02 February 2016

How some birds locate seed caches

Robert Krulwich explains:
Around now, as we begin December, the Clark’s nutcracker has, conservatively, 5,000 (and up to 20,000) treasure maps in its head. They’re accurate, detailed, and instantly retrievable.

It’s been burying seeds since August. It’s hidden so many (one study says almost 100,000 seeds) in the forest, meadows, and tree nooks that it can now fly up, look down, and see little x’s marking those spots—here, here, not there, but here—and do this for maybe a couple of miles around. It will remember these x’s for the next nine months...

When December comes... the trees go bare and it’s time to switch from hide to seek mode. Nobody knows exactly how the birds manage this, but the best guess is that when a nutcracker digs its hole, it will notice two or three permanent objects at the site: an irregular rock, a bush, a tree stump. The objects, or markers, will be at different angles from the hiding place...

In the 1970s, Stephen Vander Wall ran a tricky little experiment. He shifted the markers at certain sites, so that instead of pointing to where the seeds actually were, they now pointed to where the seeds were not...
The rest of the story and more details at the link.


  1. I like the first explanation in the comments: it's not that the birds remember thousands of sites but they have one or two rules for where they bury seeds. When it comes time to retrieve the seeds, they just apply those rules and dig. Most likely they'll find seeds.

    If this is an accurate assessment of the situation, it seems like it'd be easy enough to test. Just arrange an acre or two of habitat to conform to the rule in only certain places and see if the birds bury seeds contrary to the rule.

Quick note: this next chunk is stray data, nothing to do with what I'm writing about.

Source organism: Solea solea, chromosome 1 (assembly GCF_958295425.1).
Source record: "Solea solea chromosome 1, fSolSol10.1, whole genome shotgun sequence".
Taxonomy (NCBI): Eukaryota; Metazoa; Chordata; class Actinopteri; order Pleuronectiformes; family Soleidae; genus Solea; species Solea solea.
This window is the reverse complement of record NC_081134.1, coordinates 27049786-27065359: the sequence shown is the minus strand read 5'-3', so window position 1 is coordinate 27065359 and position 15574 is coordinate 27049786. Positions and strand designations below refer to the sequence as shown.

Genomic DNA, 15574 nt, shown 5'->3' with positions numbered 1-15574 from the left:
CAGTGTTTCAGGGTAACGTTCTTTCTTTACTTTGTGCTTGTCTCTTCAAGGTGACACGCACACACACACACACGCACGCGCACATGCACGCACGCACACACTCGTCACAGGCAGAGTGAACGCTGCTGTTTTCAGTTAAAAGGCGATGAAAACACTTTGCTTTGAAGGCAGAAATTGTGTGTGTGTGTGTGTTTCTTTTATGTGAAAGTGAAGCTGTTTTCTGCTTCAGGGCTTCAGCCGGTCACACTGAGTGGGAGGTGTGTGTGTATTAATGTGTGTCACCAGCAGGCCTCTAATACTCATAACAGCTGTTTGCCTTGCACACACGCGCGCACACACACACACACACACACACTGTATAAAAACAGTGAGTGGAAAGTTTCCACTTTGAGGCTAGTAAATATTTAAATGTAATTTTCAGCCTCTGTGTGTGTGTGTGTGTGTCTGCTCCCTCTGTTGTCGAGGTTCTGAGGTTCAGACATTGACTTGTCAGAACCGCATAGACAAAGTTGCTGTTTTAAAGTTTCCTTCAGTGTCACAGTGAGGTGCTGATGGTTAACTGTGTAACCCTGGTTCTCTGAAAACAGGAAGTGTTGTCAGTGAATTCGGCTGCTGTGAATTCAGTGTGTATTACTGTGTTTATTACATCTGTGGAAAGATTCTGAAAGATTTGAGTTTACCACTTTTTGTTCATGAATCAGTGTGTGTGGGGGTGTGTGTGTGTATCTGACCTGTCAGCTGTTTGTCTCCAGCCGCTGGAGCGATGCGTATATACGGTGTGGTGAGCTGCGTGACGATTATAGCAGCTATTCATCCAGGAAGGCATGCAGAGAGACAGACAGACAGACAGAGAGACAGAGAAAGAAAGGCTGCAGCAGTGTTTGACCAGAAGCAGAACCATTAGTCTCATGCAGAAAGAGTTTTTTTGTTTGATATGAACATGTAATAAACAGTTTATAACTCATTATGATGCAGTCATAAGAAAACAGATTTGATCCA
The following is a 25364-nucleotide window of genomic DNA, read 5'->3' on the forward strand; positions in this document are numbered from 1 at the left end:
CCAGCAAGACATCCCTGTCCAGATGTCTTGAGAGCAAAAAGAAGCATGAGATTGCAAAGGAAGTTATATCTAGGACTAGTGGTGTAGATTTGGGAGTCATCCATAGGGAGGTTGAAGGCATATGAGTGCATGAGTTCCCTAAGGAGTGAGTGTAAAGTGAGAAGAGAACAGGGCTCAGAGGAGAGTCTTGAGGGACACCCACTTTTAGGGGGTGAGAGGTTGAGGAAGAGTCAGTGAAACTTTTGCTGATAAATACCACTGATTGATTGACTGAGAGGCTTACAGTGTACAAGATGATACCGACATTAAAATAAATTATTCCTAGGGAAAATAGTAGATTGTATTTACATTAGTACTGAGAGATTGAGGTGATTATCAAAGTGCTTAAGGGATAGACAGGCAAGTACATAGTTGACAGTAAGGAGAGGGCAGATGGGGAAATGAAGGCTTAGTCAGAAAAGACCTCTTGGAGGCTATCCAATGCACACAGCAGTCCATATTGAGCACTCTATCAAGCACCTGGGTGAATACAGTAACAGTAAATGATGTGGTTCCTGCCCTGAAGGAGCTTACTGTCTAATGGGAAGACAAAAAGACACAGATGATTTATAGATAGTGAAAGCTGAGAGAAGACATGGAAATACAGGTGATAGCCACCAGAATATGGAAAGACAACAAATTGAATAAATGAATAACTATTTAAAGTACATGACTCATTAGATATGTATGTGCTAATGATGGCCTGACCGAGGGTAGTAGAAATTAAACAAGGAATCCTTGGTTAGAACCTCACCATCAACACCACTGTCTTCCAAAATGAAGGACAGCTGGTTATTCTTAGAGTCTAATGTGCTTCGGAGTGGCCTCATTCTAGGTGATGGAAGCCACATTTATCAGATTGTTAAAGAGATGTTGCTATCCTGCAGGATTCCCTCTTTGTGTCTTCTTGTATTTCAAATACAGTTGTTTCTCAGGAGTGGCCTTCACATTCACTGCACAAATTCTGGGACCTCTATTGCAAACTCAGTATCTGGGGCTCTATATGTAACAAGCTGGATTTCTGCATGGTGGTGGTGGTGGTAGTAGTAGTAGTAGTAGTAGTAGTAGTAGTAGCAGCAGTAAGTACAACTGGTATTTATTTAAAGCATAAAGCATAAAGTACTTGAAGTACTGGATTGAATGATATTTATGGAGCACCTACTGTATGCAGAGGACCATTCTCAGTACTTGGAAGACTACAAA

I'm sure no one would object to disturbing habitat like this. ;^)

  2. I wonder how many of the unretrieved seeds germinate?

  3. I would guess a lot by the amount of tomatoes that grow far away from where I plant them. As an addendum to this information, a link from that page brought me to this fascinating article... http://phenomena.nationalgeographic.com/2015/07/28/seeds-that-defied-romans-pirates-and-nazis/

    1. There are quite a few good links on that page. If you enjoy Robert Krulwich' style, you might enjoy listening to some of the "Radiolab" podcasts.


  4. i leave out food scraps for the crows. when they are not hungry, which is most of the time, they take the food and hide it in the grass, snow, whatever. i have been told that the crows do remember where they hid this food, which i have been skeptical of. maybe it is true?


  5. This comment has been removed by the author.

  6. This is a somewhat impressive feat, but it is reported in a bit of a breathless tone. Most modern humans don't have to work on optimizing their brains for spacial navigation, but they do a lot of memorization.

    Exempli gratia: "The mystery here, the deep mystery, is how do they manage to store so much data in their heads?" said the human who has a vocabulary of more than 20,000 words composed of arbitrary sounds and a mapping of those sounds to sequences of 26 arbitrary symbols of arbitrary length in countless combinations. And that is just one small set of memorized data required to be a functioning human adult.

    Long story short, we discount our own feats of memorization because they don't feel like memorization to us.


Related Posts Plugin for WordPress, Blogger...